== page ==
Made in Italy

I got a good deal on a Manfrotto monopod along with a swivel head (a ball head was a little out of my price range at the moment) and two quick release plates. A monopod is basically a single leg from a tripod with a camera mount (known as a head) on top. You can use it as a support for very large lenses or as a camera stabilizer. Sometimes you'll see people on the interwebz saying stuff like, "A monopod is not a camera stabilizer!!!! It is meant for supporting large lenses only!!!!" All I can say to that is these are the types of people who use way too many exclamation points.

You can definitely tell this Italian Manfrotto gear is not made in China. No offense to my Chinese friends. Honestly, they're only manufacturing and shipping what we Americans are ordering. We keep ordering chintzy junk for some reason. I blame the big box stores. Anyhow, this monopod is weighty and stable with chunky clasps, and nearly everything on the head is made of solid metal. Even the loop for tightening the camera onto the quick-release plate is heavy-duty. It's much bigger than I imagined and weighs a bit, but I'm still very pleased.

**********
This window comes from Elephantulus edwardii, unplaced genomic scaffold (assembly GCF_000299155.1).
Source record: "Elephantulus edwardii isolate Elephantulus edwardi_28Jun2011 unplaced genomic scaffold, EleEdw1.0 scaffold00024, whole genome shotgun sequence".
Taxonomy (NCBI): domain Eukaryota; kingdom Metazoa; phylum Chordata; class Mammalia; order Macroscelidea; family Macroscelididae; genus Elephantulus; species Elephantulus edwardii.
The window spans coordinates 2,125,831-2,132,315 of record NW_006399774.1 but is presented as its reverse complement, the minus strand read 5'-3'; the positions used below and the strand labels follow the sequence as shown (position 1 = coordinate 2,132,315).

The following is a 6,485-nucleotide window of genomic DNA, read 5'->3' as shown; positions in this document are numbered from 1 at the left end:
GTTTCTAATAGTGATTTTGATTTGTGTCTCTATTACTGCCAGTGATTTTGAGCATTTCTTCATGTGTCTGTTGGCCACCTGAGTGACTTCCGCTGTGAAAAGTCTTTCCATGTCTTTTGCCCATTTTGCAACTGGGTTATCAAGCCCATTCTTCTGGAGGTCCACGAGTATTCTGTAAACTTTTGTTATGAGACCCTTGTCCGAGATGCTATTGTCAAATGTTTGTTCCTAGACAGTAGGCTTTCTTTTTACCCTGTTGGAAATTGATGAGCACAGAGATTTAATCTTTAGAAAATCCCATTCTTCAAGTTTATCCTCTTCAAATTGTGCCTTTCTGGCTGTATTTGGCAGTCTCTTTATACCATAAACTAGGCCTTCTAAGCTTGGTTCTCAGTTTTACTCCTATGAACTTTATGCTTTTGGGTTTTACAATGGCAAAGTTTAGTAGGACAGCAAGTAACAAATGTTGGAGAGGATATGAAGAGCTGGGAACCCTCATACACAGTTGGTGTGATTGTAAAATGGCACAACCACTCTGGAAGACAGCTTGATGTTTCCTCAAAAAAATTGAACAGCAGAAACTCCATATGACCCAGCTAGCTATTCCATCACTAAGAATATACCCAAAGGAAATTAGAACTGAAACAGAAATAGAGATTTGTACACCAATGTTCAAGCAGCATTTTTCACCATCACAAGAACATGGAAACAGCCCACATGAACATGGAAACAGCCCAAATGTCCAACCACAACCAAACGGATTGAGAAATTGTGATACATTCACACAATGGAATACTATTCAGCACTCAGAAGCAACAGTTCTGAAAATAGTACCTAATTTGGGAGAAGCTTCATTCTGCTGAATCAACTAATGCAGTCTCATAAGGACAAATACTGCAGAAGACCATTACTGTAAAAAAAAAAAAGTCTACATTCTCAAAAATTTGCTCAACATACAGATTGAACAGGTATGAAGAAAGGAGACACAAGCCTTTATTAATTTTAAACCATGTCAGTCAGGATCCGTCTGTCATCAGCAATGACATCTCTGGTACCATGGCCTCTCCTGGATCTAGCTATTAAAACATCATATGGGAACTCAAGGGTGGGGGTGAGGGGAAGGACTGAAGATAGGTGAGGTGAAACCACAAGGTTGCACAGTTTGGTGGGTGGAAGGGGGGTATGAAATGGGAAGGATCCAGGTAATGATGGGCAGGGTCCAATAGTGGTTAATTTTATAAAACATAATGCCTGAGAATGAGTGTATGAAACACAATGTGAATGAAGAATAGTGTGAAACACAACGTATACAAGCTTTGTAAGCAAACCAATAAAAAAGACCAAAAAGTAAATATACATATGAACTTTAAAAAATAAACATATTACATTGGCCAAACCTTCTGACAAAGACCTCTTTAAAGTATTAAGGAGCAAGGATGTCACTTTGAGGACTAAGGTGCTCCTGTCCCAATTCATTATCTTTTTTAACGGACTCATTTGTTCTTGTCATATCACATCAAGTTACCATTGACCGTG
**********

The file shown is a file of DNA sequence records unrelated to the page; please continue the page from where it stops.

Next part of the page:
It's raining pretty good this evening. Tomorrow is supposed to be torrential all day. The day after that is Thanksgiving. I probably won't have an opportunity to try it out in the field until at least Friday. In the meantime I experimented indoors a little to see what kind of difference a monopod as stabilizer makes. The two detail images above are cropped from much larger photos of a painting by my grandfather. They represent about 2.7% of the total photographic image area. Both were shot at ƒ/1.8 for 1/15 of a second on ISO 200 with my Nikon D7000. The one on the left was taken freehand, while the one on the right was taken using the monopod. Needless to say, I'm pleased with the stabilization results.